Back from the Dark Ages: Leeks

Leeks, where have you been all my life? As I was making yet another pot of leek and potato soup today, I found myself wondering: When did I first see leeks? Why have I never seen them growing? Just when did they start showing up in grocery stores this time of year? I don’t really recall, but leeks are relatively new to me. As much as I love onions, surely I wouldn’t have wasted much time trying them out. I don’t recall ever seeing them in California, either.

The Wikipedia article has some clues: “Because of their symbolism in Wales … , they have come to be used extensively in that country’s cuisine. Elsewhere in Britain, leeks have come back into favor only in the last 50 years or so, having been overlooked for several centuries.” Nothing is said about leeks in America. So more research is in order.

As for growing them, I probably won’t, for the same reason I decided not to grow garlic. Leeks (and garlic) like to grow for up to 180 days, it seems. That’s too long to take up space in the garden, especially for a plant as large as leeks.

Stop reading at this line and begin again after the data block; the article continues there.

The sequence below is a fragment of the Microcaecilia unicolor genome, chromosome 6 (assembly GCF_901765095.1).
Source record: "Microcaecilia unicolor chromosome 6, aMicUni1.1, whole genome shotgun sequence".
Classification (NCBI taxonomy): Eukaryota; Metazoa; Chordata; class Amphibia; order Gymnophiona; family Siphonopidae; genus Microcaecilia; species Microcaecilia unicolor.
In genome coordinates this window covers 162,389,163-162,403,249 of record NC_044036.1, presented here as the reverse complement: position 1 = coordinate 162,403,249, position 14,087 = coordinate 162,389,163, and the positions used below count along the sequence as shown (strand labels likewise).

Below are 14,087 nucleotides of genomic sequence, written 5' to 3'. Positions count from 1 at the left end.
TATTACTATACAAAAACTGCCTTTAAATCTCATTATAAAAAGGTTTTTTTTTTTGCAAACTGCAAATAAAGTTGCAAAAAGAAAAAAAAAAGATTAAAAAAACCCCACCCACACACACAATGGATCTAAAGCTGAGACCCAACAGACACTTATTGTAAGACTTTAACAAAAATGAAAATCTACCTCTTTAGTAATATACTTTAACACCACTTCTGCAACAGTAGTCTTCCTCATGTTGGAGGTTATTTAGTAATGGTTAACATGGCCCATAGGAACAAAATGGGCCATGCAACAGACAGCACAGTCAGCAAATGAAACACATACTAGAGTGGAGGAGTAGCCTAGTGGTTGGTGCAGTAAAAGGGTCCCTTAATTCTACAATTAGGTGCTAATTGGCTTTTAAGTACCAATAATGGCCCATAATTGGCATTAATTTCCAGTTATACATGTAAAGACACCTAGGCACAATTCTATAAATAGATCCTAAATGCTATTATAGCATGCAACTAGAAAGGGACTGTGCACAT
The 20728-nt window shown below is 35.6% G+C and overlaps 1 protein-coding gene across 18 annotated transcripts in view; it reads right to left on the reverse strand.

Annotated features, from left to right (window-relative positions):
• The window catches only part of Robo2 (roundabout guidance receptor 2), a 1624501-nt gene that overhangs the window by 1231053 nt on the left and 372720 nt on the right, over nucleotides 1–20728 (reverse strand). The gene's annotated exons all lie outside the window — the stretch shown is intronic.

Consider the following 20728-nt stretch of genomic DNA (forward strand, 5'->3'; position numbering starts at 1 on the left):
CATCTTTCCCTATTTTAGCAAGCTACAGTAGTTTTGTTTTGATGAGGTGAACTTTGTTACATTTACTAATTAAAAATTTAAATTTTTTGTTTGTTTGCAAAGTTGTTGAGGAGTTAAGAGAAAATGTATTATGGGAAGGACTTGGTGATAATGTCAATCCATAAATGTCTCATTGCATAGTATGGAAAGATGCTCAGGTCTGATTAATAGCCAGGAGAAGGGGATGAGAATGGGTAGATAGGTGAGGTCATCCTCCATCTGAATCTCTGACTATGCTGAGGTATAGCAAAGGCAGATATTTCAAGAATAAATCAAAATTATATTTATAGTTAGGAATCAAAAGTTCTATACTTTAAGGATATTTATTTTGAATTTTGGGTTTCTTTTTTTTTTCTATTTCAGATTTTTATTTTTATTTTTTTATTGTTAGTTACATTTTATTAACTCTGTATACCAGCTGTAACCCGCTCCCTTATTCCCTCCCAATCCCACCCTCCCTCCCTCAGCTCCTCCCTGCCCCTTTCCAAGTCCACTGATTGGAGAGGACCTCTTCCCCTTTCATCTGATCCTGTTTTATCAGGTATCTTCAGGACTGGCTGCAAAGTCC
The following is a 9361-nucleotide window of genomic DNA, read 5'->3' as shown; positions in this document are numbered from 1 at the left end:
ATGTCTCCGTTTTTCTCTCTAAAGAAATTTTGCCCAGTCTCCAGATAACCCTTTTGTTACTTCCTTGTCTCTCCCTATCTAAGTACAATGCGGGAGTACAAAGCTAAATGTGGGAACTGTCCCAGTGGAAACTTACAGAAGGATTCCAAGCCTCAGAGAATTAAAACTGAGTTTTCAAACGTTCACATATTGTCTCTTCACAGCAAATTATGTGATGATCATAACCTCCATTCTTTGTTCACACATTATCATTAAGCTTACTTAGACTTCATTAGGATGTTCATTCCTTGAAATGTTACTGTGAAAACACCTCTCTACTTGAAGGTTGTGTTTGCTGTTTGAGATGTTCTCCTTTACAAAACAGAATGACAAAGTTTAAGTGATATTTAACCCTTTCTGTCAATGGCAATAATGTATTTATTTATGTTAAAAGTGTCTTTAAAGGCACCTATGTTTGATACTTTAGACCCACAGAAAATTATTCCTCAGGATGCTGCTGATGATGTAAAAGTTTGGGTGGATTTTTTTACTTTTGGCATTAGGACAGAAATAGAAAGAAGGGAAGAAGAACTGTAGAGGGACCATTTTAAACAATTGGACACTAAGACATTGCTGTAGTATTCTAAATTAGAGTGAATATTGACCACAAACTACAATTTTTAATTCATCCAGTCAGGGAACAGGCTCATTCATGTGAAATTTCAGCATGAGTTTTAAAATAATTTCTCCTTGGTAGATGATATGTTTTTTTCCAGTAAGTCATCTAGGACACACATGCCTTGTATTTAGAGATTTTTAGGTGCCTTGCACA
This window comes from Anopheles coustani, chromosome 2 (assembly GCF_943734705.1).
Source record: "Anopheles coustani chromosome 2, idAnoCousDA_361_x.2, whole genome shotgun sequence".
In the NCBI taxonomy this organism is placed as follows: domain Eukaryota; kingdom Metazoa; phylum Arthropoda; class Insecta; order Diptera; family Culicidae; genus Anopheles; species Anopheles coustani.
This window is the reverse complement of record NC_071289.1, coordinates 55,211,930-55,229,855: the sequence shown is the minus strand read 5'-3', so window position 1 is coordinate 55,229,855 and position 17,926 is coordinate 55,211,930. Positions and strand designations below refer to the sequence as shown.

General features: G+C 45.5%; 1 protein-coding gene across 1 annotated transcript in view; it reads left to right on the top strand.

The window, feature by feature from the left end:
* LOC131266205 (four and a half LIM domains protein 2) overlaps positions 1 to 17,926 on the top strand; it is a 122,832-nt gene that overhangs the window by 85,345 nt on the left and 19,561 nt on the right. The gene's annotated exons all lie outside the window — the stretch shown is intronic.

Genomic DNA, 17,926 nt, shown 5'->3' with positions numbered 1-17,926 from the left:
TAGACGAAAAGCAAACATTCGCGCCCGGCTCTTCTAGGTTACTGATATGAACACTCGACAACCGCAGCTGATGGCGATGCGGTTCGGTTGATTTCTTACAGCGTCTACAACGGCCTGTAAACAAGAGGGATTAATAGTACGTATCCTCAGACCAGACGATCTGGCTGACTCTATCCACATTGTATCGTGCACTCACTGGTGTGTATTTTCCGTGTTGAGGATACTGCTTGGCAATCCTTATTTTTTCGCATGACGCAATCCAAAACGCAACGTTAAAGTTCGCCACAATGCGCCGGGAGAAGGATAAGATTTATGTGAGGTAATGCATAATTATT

Leek and potato soup is my favorite soup all of a sudden. It’s amazing how a vegetable so green and rich with fiber is so creamy in a soup.

According to the Wikipedia article, leeks were known in ancient Egypt. The Romans ate them. Our word leek, says Wikipedia (and my dictionary confirms it) comes from an Anglo-Saxon word, which makes leeks that much more special to me: “The name ‘leek’ developed from the Old English word lēac, from which the modern English name for garlic also derives.”

Leek and potato soup

The entry for lēac in my Anglo-Saxon dictionary

6 thoughts on “Back from the Dark Ages: Leeks”

  1. Hi Jo: And I’m shameless about having crackers with my soup! Once a Southern boy, always a Southern boy. 🙂 Happy Thanksgiving to you…

  2. Leeks quartered into a buttered dish then covered with cream (evap milk if feeling abstemious) topped with grated parm or romano and baked until tender. Yum. Great side dish.

  3. David, what recipe did you use? Jacques Pepin has a great one (julia, too, but way more complicated). And no dairy.

  4. Hi Amy… I didn’t really use a recipe. I cooked the potatoes separately so as not to overcook the leeks. I sautéed the leeks in butter. I put the potatoes into the stock pot with the leeks and water. Simmered VERY slow, covered, for about half an hour. Added my secret ingredient — Better Than Bouillon. Let that sit off the heat, covered, for an hour or two or three. Reheated and added salt, pepper, and some cream.

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